Amortization of acquired in-place leases inclusive of customer relationships resulted in additional depreciation and amortization expense of $2.1 million for the three months ended March 31, 2021, and $2.0 million for the same period in 2020.

The following table sets forth the estimated annual amortization income and expense related to intangible assets and liabilities for the remainder of 2021 and the five succeeding years:
(Amounts in thousands)Below-MarketAbove-MarketIn-Place Lease
YearOperating Lease AmortizationOperating Lease AmortizationAmortization
2021(1)
$7,891 $(860)$(5,576)
202210,449 (803)(5,962)
202310,404 (695)(4,822)
202410,168 (631)(4,335)
20259,995 (452)(3,702)
20269,660 (434)(3,466)
(1) Remainder of 2021.

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6.     MORTGAGES PAYABLE
 
The following is a summary of mortgages payable as of March 31, 2021 and December 31, 2020.
 Interest Rate atMarch 31,December 31,
(Amounts in thousands)MaturityMarch 31, 202120212020
First mortgages secured by: 
Variable rate
Cherry Hill (Plaza at Cherry Hill)(1)
5/24/20221.72%$28,930 $28,930 
Westfield (One Lincoln Plaza)(1)
5/24/20221.72%4,730 4,730 
Woodbridge (Plaza at Woodbridge)(1)
5/25/20221.72%55,340 55,340 
Jersey City (Hudson Commons)(2)
11/15/20242.02%28,448 28,586 
Watchung(2)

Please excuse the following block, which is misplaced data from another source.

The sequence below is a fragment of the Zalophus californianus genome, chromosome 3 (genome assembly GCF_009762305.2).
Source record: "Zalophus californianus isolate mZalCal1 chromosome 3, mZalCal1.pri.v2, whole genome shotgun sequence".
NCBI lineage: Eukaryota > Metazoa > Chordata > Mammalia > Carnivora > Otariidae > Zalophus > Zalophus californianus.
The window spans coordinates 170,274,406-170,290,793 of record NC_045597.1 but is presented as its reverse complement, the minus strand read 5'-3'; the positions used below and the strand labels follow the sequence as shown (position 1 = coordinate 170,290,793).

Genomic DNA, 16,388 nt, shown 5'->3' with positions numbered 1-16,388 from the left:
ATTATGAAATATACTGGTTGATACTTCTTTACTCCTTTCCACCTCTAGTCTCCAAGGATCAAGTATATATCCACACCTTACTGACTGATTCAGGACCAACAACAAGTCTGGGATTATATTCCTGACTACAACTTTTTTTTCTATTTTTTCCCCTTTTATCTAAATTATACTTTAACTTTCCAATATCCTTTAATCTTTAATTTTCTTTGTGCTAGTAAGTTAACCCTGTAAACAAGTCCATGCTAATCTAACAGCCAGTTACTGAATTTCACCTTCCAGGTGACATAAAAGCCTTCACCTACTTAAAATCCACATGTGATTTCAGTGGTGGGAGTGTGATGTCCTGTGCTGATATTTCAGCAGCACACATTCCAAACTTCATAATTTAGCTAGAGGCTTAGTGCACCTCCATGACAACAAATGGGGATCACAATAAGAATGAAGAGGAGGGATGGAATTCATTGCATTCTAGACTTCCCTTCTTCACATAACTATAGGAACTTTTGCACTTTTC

11/15/20242.02%26,484 26,613 
Bronx (1750-1780 Gun Hill Road)(2)
12/1/20242.02%25,049 25,172 
Total variable rate debt168,981 169,371 
Fixed rate
Bergen Town Center - West, Paramus4/8/20233.56%300,000 300,000 
Bronx (Shops at Bruckner)5/1/20233.90%10,189 10,351 
Jersey City (Hudson Mall)12/1/20235.07%22,713 22,904 
Yonkers Gateway Center4/6/20244.16%28,058 28,482 
Brick12/10/20243.87%50,000 50,000 
North Plainfield12/10/20253.99%25,100 25,100 
Las Catalinas2/1/20264.43%126,759 127,669 
Middletown12/1/20263.78%31,400 31,400 
Rockaway12/1/20263.78%27,800 27,800 
East Hanover (200 - 240 Route 10 West)12/10/20264.03%63,000 63,000 
North Bergen (Tonnelle Ave)4/1/20274.18%100,000 100,000 
Manchester6/1/20274.32%12,500 12,500 
Millburn6/1/20273.97%23,270 23,381 
Totowa12/1/20274.33%50,800 50,800 
Woodbridge (Woodbridge Commons)12/1/20274.36%22,100 22,100 
East Brunswick12/6/20274.38%63,000 63,000 
East Rutherford1/6/20284.49%23,000 23,000 
Brooklyn (Kingswood Center)2/6/20285.07%71,475 71,696 
Hackensack3/1/20284.36%66,400 66,400 
Marlton12/1/20283.86%37,400 37,400 
East Hanover Warehouses12/1/20284.09%40,700 40,700 
Union (2445 Springfield Ave)12/10/20284.01%45,600 45,600 
Freeport (Freeport Commons)12/10/20294.07%43,100 43,100 
Montehiedra6/1/20305.00%80,712 81,141 
Montclair8/15/20303.15%7,250 7,250